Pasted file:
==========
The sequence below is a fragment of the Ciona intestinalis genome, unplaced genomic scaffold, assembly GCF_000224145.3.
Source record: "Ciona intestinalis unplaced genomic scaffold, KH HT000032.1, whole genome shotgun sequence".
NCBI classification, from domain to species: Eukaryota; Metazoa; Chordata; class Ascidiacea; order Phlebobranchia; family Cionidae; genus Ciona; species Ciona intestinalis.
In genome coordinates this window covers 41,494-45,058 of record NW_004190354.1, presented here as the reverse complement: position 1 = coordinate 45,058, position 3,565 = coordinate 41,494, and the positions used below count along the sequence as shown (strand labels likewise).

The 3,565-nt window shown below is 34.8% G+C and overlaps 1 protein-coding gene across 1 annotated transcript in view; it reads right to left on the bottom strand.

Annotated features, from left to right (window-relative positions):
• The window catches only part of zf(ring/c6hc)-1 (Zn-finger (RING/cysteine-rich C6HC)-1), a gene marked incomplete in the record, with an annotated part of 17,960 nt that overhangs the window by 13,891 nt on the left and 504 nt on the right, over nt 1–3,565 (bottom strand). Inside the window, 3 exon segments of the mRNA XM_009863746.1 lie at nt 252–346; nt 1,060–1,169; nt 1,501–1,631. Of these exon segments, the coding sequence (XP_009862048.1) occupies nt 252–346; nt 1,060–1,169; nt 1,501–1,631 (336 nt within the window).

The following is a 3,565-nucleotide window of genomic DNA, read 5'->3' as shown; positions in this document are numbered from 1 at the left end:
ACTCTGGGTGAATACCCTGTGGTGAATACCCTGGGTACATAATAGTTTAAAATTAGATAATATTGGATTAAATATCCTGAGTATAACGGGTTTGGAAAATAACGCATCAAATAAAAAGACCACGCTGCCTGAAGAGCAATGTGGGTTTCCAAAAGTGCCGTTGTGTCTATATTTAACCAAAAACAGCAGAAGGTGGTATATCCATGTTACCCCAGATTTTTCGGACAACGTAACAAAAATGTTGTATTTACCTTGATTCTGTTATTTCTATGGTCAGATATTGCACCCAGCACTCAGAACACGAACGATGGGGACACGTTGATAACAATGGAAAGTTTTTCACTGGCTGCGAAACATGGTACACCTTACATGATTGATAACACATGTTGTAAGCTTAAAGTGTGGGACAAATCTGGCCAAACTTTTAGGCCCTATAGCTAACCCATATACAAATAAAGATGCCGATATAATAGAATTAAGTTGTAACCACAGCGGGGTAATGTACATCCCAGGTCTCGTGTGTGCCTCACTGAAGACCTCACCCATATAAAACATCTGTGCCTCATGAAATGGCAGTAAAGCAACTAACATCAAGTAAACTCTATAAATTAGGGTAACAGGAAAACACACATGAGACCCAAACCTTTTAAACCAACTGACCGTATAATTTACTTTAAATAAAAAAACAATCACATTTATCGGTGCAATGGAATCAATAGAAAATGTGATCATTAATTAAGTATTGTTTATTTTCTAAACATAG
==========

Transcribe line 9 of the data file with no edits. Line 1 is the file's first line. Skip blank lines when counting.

ACTCTGGGTGAATACCCTGTGGTGAATACCCTGGGTACATAATAGTTTAAAATTAGATAATATTGGATTAAATATCCTGAGTATAACGGGTTTGGAAAATAACGCATCAAATAAAAAGACCACGCTGCCTGAAGAGCAATGTGGGTTTCCAAAAGTGCCGTTGTGTCTATATTTAACCAAAAACAGCAGAAGGTGGTATATCCATGTTACCCCAGATTTTTCGGACAACGTAACAAAAATGTTGTATTTACCTTGATTCTGTTATTTCTATGGTCAGATATTGCACCCAGCACTCAGAACACGAACGATGGGGACACGTTGATAACAATGGAAAGTTTTTCACTGGCTGCGAAACATGGTACACCTTACATGATTGATAACACATGTTGTAAGCTTAAAGTGTGGGACAAATCTGGCCAAACTTTTAGGCCCTATAGCTAACCCATATACAAATAAAGATGCCGATATAATAGAATTAAGTTGTAACCACAGCGGGGTAATGTACATCCCAGGTCTCGTGTGTGCCTCACTGAAGACCTCACCCATATAAAACATCTGTGCCTCATGAAATGGCAGTAAAGCAACTAACATCAAGTAAACTCTATAAATTAGGGTAACAGGAAAACACACATGAGACCCAAACCTTTTAAACCAACTGACCGTATAATTTACTTTAAATAAAAAAACAATCACATTTATCGGTGCAATGGAATCAATAGAAAATGTGATCATTAATTAAGTATTGTTTATTTTCTAAACATAG